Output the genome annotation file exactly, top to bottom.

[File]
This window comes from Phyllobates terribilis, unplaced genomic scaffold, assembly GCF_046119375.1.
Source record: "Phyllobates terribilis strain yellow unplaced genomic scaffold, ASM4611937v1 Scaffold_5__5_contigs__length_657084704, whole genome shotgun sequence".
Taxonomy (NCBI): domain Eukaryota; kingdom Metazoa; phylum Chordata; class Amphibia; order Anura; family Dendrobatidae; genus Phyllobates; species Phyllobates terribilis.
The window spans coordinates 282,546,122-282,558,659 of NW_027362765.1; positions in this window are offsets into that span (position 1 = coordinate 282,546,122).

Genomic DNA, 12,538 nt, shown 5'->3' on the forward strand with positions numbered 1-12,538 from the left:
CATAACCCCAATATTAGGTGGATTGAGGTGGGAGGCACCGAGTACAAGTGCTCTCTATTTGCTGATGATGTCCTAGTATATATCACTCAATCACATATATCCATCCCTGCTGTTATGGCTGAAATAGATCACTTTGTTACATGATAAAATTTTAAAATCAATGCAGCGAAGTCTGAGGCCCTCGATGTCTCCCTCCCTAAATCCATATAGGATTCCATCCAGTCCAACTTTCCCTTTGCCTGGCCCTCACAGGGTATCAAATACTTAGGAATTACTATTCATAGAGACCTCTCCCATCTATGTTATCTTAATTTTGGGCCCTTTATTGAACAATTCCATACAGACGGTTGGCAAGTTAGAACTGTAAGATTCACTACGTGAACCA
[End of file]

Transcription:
This window comes from Phyllobates terribilis, unplaced genomic scaffold, assembly GCF_046119375.1.
Source record: "Phyllobates terribilis strain yellow unplaced genomic scaffold, ASM4611937v1 Scaffold_5__5_contigs__length_657084704, whole genome shotgun sequence".
Taxonomy (NCBI): domain Eukaryota; kingdom Metazoa; phylum Chordata; class Amphibia; order Anura; family Dendrobatidae; genus Phyllobates; species Phyllobates terribilis.
The window spans coordinates 282,546,122-282,558,659 of NW_027362765.1; positions in this window are offsets into that span (position 1 = coordinate 282,546,122).

Genomic DNA, 12,538 nt, shown 5'->3' on the forward strand with positions numbered 1-12,538 from the left:
CATAACCCCAATATTAGGTGGATTGAGGTGGGAGGCACCGAGTACAAGTGCTCTCTATTTGCTGATGATGTCCTAGTATATATCACTCAATCACATATATCCATCCCTGCTGTTATGGCTGAAATAGATCACTTTGTTACATGATAAAATTTTAAAATCAATGCAGCGAAGTCTGAGGCCCTCGATGTCTCCCTCCCTAAATCCATATAGGATTCCATCCAGTCCAACTTTCCCTTTGCCTGGCCCTCACAGGGTATCAAATACTTAGGAATTACTATTCATAGAGACCTCTCCCATCTATGTTATCTTAATTTTGGGCCCTTTATTGAACAATTCCATACAGACGGTTGGCAAGTTAGAACTGTAAGATTCACTACGTGAACCA